What is the residence nil rate band and how does it apply to me?
The purpose of the residence nil rate band (RNRB) is to help people who wish to leave their home to their family by reducing the inheritance tax payable.
The nil rate band and residence nil rate band
The ‘normal’ inheritance tax nil rate band is currently £325,000. This means that no inheritance tax (IHT) is payable on a person’s estate up to this value. Since the 6th April 2017, the RNRB provides an additional inheritance tax exemption. The amount of RNRB available is currently £175,000.
The RNRB ordinarily applies in respect of the deceased persons private residence but can be any residence which the deceased has resided in at some time during their period of ownership.
The ‘downsizing’ provisions allow the RNRB exemption to be claimed where a more valuable qualifying residence was sold after the 8 July 2015, or when the deceased no longer has a qualifying residence. In this instance, the RNRB may be claimed against other assets or cash to the extent that these are covered by the sale proceeds.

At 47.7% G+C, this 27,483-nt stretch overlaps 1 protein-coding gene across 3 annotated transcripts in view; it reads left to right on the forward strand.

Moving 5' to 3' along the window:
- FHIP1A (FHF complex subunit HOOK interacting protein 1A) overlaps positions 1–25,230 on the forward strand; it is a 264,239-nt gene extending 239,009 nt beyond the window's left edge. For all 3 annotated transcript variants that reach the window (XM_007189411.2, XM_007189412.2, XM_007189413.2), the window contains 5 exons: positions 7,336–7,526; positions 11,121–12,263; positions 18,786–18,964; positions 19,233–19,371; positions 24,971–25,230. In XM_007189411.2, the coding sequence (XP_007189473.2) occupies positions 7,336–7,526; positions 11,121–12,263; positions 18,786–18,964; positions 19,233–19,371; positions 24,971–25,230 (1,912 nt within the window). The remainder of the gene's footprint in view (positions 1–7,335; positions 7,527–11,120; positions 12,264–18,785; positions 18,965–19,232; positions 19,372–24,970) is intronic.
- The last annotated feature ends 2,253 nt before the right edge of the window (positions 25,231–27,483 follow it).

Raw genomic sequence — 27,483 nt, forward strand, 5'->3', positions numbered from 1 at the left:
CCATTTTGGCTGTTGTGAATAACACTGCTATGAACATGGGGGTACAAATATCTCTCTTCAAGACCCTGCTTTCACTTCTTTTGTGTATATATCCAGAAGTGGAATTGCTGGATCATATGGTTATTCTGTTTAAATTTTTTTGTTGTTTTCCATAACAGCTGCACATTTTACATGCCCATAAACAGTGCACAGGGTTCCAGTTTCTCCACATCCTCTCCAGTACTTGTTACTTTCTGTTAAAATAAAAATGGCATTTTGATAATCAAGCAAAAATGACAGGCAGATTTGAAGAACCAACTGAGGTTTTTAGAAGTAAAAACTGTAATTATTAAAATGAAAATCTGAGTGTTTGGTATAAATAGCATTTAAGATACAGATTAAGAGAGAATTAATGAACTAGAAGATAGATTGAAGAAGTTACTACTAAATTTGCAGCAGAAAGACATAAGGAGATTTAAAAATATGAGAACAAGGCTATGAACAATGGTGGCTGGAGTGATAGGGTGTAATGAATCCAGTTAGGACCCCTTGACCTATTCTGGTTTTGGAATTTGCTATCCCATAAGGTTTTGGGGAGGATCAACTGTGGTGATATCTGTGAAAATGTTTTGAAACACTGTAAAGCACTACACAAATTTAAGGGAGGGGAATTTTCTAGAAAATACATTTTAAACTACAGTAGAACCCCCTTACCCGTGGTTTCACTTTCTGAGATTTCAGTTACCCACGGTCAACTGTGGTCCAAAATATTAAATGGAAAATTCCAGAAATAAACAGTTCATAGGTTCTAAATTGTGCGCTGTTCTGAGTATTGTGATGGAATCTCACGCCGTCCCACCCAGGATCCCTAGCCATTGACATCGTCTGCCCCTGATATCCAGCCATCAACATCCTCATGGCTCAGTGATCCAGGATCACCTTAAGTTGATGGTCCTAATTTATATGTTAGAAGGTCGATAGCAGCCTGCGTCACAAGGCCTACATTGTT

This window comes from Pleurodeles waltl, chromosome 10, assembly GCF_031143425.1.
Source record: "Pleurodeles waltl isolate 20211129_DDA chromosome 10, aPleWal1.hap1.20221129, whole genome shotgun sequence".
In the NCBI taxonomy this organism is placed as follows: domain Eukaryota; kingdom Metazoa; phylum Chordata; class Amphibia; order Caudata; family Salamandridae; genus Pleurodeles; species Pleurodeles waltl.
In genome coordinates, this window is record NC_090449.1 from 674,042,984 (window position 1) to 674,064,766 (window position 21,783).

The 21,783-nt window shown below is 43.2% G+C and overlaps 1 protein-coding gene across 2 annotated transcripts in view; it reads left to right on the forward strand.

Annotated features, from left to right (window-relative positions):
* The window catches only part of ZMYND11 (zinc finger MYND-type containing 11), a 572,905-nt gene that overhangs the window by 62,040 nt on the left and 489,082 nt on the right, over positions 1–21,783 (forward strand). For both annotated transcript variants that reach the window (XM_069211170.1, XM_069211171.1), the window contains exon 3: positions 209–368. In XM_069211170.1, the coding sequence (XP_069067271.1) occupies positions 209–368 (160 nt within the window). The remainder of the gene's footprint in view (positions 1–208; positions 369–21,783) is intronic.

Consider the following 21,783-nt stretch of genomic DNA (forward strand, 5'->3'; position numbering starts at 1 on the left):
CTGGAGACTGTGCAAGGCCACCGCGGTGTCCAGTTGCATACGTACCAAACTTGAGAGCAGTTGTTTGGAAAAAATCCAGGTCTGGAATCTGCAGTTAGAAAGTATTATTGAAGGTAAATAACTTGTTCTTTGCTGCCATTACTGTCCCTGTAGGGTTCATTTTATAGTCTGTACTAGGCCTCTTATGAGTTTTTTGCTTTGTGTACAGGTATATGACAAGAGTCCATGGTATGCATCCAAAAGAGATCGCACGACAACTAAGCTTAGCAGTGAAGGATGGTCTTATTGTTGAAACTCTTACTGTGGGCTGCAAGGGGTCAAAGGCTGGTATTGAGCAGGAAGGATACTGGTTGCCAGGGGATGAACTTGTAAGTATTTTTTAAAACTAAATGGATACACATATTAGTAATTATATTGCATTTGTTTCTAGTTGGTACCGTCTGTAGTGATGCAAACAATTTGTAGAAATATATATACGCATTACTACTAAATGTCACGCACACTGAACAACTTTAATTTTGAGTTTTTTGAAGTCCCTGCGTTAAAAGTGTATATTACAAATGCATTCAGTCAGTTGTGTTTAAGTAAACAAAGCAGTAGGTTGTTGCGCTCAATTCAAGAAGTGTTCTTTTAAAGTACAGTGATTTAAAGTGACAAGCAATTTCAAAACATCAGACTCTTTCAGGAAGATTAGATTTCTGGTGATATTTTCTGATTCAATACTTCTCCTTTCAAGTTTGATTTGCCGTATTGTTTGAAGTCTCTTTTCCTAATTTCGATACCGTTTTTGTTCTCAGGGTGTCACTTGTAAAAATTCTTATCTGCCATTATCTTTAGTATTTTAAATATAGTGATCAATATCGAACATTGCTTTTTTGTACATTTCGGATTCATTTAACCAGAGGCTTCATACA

To qualify for the RNRB exemption, the property must be passed to a direct descendant. Stepchildren, adopted children, foster children and grandchildren are all included, along with their spouses or civil partners.
The RNRB has reduced availability for estates worth more than £2 million. It will taper away at the rate of £1 for every £2 that exceed the £2 million limit.
When the first spouse dies, any unused proportion of their RNRB passes to the widowed spouse. When the widowed spouse dies, the first spouse’s unused RNRB can be claimed in addition to the widowed spouse’s own RNRB exemption.
With IHT charged at 40%, the RNRB can have a significant impact in reducing IHT.
Example (limited to the RNRB only)
Oliver dies in 2010 with an estate of £200,000, which he leaves to his wife, Freya. Oliver’s full RNRB is therefore available to transfer to Freya’s estate.
Freya dies in 2021 when the RNRB is £175,000. Her estate is worth £1.5 million. Because she has 100% of Oliver’s RNRB available, her RNRB will be £350,000.
The purpose of this blog is to make you aware of the residence nil rate band and provide a brief overview. It should be viewed as general guidance only. A more in-depth analysis of how it would apply to your estate would require legal advice. If you would like any advice on Inheritance Tax and leaving gifts in your Will, please do not hesitate to contact us on 01992 422128 and we will be happy to assist you.